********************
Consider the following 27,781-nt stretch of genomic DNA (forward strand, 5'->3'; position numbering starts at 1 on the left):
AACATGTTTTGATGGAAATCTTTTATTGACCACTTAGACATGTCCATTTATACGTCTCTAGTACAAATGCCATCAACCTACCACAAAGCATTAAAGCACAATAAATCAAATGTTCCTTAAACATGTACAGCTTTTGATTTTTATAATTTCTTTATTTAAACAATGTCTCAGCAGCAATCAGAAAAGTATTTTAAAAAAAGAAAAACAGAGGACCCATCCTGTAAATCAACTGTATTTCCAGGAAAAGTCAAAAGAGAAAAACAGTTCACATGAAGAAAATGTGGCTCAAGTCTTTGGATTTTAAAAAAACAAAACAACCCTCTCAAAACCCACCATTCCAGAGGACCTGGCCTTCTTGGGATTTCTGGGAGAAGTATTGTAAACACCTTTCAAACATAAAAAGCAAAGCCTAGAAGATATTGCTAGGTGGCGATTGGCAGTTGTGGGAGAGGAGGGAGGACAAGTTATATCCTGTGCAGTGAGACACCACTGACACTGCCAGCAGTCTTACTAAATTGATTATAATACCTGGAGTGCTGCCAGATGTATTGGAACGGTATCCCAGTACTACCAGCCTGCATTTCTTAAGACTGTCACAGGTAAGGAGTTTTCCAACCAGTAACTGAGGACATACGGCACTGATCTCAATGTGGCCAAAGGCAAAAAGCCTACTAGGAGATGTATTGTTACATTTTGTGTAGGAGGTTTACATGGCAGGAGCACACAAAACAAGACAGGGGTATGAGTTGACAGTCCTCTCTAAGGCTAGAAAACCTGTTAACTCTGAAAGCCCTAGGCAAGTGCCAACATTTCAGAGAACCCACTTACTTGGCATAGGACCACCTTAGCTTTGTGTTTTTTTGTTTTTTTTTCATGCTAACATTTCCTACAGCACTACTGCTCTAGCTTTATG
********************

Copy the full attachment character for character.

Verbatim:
Consider the following 27,781-nt stretch of genomic DNA (forward strand, 5'->3'; position numbering starts at 1 on the left):
AACATGTTTTGATGGAAATCTTTTATTGACCACTTAGACATGTCCATTTATACGTCTCTAGTACAAATGCCATCAACCTACCACAAAGCATTAAAGCACAATAAATCAAATGTTCCTTAAACATGTACAGCTTTTGATTTTTATAATTTCTTTATTTAAACAATGTCTCAGCAGCAATCAGAAAAGTATTTTAAAAAAAGAAAAACAGAGGACCCATCCTGTAAATCAACTGTATTTCCAGGAAAAGTCAAAAGAGAAAAACAGTTCACATGAAGAAAATGTGGCTCAAGTCTTTGGATTTTAAAAAAACAAAACAACCCTCTCAAAACCCACCATTCCAGAGGACCTGGCCTTCTTGGGATTTCTGGGAGAAGTATTGTAAACACCTTTCAAACATAAAAAGCAAAGCCTAGAAGATATTGCTAGGTGGCGATTGGCAGTTGTGGGAGAGGAGGGAGGACAAGTTATATCCTGTGCAGTGAGACACCACTGACACTGCCAGCAGTCTTACTAAATTGATTATAATACCTGGAGTGCTGCCAGATGTATTGGAACGGTATCCCAGTACTACCAGCCTGCATTTCTTAAGACTGTCACAGGTAAGGAGTTTTCCAACCAGTAACTGAGGACATACGGCACTGATCTCAATGTGGCCAAAGGCAAAAAGCCTACTAGGAGATGTATTGTTACATTTTGTGTAGGAGGTTTACATGGCAGGAGCACACAAAACAAGACAGGGGTATGAGTTGACAGTCCTCTCTAAGGCTAGAAAACCTGTTAACTCTGAAAGCCCTAGGCAAGTGCCAACATTTCAGAGAACCCACTTACTTGGCATAGGACCACCTTAGCTTTGTGTTTTTTTGTTTTTTTTTCATGCTAACATTTCCTACAGCACTACTGCTCTAGCTTTATG